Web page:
Editorial: Catholic Church confronting collapse in numbers of priests

Falling numbers of priests means Mass will not be celebrated as widely
Falling numbers of priests means Mass will not be celebrated as widely

There have been warnings before from the Catholic Church about the challenges associated with the decline in the number of priests but rarely has the alarm been sounded as clearly and as loudly as it has this week by Bishop Donal McKeown.

In a pastoral letter to the Diocese of Down and Connor, Dr McKeown, who is its Apostolic Administrator alongside being Bishop of Derry, has candidly set out the scale of the looming crisis.

Today, Down and Connor has 86 parishes and 146 churches which are served by 84 priests. In around a decade, there will be fewer than half as many priests for the north's largest diocese.

By 2043, it is forecast that there will be only 24 priests for a diocese which stretches from Portaferry to Portstewart, from the shores of Lough Neagh to Larne, and which includes the city of Belfast. Today, just seven priests in the diocese are aged under 40.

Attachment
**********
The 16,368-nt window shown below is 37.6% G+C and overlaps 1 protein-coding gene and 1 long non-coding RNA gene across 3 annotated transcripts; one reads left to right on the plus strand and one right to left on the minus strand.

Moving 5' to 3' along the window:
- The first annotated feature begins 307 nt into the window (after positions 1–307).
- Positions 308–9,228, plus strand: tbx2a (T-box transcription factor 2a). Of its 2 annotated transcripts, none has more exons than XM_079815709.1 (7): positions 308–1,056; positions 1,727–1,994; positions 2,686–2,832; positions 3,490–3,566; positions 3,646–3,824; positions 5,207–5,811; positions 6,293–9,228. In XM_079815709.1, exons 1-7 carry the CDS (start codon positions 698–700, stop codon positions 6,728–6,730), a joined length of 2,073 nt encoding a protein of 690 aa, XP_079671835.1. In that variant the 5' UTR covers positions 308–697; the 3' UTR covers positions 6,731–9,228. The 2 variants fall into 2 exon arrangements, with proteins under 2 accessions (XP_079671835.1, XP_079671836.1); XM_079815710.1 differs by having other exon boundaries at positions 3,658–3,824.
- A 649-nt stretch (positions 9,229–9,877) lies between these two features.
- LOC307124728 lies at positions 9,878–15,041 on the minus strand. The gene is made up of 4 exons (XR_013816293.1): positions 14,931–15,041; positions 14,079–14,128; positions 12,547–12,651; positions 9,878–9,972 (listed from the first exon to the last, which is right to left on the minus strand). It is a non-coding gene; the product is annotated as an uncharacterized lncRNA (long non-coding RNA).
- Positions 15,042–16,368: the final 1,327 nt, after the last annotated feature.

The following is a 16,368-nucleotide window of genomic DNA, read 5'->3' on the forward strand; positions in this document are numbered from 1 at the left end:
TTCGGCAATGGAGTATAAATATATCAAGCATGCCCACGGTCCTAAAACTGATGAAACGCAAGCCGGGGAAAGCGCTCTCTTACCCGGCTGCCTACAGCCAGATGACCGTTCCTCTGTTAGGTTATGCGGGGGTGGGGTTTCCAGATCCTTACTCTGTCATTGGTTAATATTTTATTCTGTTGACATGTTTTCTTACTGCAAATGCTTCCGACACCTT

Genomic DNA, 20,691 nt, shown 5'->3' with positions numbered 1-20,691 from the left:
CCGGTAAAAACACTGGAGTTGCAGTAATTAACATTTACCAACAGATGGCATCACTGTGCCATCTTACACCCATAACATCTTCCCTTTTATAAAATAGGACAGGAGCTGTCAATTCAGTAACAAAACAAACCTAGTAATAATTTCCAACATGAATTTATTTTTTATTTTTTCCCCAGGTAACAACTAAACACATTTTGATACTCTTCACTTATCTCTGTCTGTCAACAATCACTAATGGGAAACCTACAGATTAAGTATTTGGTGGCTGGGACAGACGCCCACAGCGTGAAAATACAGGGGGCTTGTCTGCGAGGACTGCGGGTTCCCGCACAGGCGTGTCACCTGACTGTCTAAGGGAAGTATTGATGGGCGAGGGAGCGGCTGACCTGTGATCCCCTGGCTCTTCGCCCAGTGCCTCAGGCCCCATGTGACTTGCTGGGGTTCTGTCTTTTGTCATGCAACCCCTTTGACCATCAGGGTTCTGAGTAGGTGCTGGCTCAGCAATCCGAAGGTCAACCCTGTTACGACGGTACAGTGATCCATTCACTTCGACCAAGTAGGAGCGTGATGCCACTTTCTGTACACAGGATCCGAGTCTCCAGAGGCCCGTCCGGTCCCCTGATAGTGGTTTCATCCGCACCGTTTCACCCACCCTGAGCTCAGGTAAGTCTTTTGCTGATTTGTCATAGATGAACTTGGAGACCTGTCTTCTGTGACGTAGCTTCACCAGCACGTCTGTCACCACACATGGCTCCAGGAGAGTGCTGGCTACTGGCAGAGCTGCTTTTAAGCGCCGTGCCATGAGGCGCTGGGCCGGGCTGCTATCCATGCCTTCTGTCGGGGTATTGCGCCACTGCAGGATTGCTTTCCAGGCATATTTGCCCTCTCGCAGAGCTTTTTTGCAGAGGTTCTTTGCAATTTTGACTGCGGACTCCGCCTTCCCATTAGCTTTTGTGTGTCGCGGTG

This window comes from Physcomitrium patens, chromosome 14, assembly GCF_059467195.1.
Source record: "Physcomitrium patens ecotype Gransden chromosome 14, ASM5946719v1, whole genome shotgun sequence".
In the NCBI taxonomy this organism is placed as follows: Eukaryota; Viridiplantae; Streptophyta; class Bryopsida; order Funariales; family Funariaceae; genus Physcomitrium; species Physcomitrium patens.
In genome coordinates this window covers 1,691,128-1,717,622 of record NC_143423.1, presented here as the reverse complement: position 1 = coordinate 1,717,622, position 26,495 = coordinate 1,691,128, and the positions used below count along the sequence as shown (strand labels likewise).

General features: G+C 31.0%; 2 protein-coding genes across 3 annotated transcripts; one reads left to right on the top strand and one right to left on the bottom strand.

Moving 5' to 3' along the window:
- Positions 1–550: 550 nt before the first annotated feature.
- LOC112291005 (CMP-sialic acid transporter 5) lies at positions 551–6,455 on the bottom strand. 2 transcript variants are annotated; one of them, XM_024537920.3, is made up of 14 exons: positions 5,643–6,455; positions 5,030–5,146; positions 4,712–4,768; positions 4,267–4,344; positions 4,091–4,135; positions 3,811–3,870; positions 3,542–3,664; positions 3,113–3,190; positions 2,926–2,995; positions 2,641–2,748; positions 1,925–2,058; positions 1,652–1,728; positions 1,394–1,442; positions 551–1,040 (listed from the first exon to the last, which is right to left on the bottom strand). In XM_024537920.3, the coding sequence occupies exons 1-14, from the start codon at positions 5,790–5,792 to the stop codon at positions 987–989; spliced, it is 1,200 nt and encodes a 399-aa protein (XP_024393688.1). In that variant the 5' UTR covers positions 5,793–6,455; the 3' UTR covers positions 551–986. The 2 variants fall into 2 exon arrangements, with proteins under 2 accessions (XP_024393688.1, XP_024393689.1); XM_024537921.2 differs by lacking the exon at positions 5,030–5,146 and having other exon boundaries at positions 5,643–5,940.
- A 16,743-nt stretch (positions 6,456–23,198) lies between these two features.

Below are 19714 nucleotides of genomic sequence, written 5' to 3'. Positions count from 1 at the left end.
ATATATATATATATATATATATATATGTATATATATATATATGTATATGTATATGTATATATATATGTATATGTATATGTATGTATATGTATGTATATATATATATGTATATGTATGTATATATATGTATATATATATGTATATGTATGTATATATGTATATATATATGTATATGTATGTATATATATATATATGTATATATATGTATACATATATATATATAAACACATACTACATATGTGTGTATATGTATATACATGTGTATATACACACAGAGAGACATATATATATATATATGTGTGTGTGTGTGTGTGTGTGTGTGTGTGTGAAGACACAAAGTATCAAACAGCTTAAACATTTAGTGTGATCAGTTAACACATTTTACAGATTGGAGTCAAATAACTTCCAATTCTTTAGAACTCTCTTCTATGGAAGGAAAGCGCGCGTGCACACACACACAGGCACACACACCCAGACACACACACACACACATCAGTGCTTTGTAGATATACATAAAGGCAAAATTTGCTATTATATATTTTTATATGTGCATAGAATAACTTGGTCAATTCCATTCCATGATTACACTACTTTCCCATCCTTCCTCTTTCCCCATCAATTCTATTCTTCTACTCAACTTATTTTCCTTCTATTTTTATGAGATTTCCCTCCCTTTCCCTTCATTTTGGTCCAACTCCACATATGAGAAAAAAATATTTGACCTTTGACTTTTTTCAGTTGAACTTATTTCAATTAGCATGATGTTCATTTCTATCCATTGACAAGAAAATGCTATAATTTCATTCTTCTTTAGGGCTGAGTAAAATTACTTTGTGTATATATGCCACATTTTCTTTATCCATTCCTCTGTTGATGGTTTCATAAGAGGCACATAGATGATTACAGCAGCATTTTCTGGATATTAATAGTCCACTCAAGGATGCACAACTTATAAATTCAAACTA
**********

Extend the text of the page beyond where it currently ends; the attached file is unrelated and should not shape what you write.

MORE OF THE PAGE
These are stark statistics. The picture is echoed in other Catholic dioceses; Protestant Churches are wrestling with similar issues.

Little wonder Dr McKeown says that "the approach to ministry and leadership we have been used to for many years simply has to change".

That will mean an end to the custom of daily Mass being available in every parish. Priests lead around 3,000 funerals and 800 marriages in Down and Connor each year, and that too will have to change; nor will these celebrations take place in the context of Mass.

Indeed, Dr McKeown says that it will very soon be the case that Requiem Mass for every individual may no longer be the norm.

This points to lay people playing a more active role in ministry than has traditionally been the case.

In Down and Connor, for example, some parishes will see lay women and men helping families prepare for funerals and leading the prayers at gravesides or the crematorium as part of a pilot project starting this summer.

Many will see developments of this sort as positive, as an opportunity for laity to play a fuller role in the life of the Church.

Others will be less persuaded. Fr Gary Donegan of Holy Cross in Ardoyne says this can be the case with people who don't practise the faith but "expect exactly the same service as before".

If the Catholic Church is to have a sustainable future and play a positive role in society, it cannot be 'service as usual'. Many within – and without – the Church will be watching eagerly to see where Down and Connor's 'Pathways to the Future' initiative leads.